Some hair products are non-negotiable. (See: shampoo and conditioner.) But finding the best hair brush can be a game-changer for your hair-care routine, allowing for easier styling, less frizz, and overall healthier hair. That said, finding the right hair brush for your hair type isn’t always so straightforward. Depending on the design and construction—whether it has boar bristles or nylon pins, for example—can make it better for brushing out a certain hair texture or creating a given hairstyle. So, we asked hairstylists to spill the deets (and their top picks) on the best hair brush for every situation.
How to choose the best hair brush
Straight hair, thin hair, long hair—whatever you’re working with, using the right brush can help. “Different brushes have different uses,” says Leigh Hardges, a stylist at Maxine Salon in Chicago. “Bristle types, shapes, and sizes all have a purpose.” She not only takes the construction of the brush into consideration, but also its weight and how ergonomic it feels in her hand.
The bristles are kind of a big deal. Most of the time, you’ll see either boar bristles, which are stiffer, or nylon, which makes for more flexible bristles. This difference influences how they’re used. “Boar bristles help carry natural oils to the ends of the hair. I like to use boar on clients with fragile, fine hair,” says Hardges. ”Nylon bristles are the workhorses of brushes. They are optimal for heat-styling and detangling.”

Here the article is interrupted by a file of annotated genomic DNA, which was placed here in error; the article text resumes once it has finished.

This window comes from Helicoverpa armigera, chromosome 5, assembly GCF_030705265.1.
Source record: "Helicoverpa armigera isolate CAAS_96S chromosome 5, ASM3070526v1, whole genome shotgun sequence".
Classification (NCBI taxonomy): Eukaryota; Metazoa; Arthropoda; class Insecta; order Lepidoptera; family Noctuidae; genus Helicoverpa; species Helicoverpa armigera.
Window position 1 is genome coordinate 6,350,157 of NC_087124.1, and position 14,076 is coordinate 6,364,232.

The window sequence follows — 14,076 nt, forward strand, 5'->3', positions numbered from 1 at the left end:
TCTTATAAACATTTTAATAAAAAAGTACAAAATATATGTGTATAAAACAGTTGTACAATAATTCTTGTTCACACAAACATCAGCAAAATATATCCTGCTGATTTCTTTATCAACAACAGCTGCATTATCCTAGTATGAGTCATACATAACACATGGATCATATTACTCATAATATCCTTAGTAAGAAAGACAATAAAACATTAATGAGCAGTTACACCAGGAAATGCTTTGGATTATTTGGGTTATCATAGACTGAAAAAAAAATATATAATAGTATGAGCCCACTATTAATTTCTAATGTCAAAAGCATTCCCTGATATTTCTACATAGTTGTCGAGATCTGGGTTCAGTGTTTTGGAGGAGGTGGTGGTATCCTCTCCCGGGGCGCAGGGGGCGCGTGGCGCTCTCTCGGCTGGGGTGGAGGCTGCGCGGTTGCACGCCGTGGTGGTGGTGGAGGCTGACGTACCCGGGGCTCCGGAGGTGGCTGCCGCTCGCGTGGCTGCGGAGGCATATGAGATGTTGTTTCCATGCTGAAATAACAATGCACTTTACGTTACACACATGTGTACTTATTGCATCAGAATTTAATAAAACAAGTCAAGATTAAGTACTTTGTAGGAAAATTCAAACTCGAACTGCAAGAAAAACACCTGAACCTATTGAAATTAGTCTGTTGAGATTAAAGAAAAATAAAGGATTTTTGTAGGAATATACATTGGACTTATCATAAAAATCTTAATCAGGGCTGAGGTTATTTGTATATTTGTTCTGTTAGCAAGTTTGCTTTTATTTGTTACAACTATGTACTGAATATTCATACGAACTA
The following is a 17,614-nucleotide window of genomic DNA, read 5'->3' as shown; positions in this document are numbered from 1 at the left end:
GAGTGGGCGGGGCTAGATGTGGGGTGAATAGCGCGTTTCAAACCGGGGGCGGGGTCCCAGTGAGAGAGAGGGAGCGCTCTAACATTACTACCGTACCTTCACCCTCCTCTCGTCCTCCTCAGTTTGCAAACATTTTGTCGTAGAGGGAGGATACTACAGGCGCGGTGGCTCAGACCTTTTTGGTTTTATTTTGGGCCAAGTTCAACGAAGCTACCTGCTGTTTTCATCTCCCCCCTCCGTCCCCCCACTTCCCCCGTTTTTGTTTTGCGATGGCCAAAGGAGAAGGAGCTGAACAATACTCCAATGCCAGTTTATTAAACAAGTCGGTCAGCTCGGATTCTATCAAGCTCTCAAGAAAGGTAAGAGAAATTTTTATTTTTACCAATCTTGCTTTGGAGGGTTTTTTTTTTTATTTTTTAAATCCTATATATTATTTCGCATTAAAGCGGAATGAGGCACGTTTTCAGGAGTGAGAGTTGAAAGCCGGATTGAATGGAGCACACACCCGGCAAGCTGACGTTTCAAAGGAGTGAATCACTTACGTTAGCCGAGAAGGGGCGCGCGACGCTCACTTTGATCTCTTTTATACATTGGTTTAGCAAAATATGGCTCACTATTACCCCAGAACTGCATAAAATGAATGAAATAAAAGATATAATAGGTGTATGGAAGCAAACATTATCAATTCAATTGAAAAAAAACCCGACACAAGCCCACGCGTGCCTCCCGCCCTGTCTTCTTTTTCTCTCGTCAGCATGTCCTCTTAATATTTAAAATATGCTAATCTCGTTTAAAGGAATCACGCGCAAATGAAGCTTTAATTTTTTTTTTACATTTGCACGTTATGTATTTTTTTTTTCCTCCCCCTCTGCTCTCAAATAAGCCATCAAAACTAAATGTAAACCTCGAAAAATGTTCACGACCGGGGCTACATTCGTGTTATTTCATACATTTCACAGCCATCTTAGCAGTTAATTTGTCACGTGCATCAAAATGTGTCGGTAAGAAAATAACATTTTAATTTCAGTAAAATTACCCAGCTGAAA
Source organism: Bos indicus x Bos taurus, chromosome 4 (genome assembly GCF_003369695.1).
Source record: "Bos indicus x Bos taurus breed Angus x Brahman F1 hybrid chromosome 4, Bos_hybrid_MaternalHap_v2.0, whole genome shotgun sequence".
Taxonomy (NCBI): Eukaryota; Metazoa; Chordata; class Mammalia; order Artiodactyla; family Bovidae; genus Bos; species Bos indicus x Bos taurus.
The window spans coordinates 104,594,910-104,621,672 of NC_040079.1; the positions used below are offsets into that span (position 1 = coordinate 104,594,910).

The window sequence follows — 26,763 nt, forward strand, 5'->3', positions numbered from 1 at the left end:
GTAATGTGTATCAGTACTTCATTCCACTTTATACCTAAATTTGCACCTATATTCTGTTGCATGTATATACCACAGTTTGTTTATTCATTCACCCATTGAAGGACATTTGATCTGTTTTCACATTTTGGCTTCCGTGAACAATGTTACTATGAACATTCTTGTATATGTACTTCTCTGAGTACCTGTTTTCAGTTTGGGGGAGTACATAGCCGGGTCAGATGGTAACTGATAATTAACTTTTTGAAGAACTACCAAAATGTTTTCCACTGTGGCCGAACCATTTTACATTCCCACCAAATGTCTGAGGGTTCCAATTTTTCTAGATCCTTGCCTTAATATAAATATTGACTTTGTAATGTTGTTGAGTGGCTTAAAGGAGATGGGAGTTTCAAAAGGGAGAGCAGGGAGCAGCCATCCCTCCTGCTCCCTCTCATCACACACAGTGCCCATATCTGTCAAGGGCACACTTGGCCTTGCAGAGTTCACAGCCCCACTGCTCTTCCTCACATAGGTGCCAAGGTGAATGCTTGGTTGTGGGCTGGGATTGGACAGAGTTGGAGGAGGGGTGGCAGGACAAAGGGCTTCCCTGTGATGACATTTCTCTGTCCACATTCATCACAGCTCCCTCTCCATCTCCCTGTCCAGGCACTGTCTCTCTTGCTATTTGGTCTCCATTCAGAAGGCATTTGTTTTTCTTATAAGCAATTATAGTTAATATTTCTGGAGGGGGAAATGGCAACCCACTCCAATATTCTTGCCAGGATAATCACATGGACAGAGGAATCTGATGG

That said, you don’t necessarily need 10 different brushes to get a good hair day on the books, says New York City hairstylist Mikel McIntyre. If you’re not sure where to start, he says, “get a good, proper detangling brush and a good, proper style brush—and you’re set.”
How to brush your hair correctly
First, it always helps to begin with a detangling spray, especially if you’re working with damp hair. ”Apply and spread with your fingers, then start to brush from the bottom,” says McIntyre, who’s currently a fan of Verb Leave-In Conditioner Mist. ”You’ll notice a much cleaner blow-dry or air-dry style.” Whether you’re working with damp or dry hair, that brushing technique is essential for the best results. “Always start at the ends and work your way up the section of hair,” says Hardges. ”Otherwise you end up pulling more tangles into the ends.”
How to care for your hair brush
Some brushes can be an investment (we see you, Mason Pearson) so it’s worth taking good care of yours, whichever you choose. Remove loose hair from your brush weekly, and clean it with a mild shampoo if you notice gunk or build-up on the bristles. “If the handle is wooden, be sure to let it dry completely or it will warp,” says Hardges.
If you’re losing bristles left and right, take it as your cue to invest in a new one. With that in mind, consider these brushes to add to your arsenal—or replace your years-old model that isn’t quite cutting it.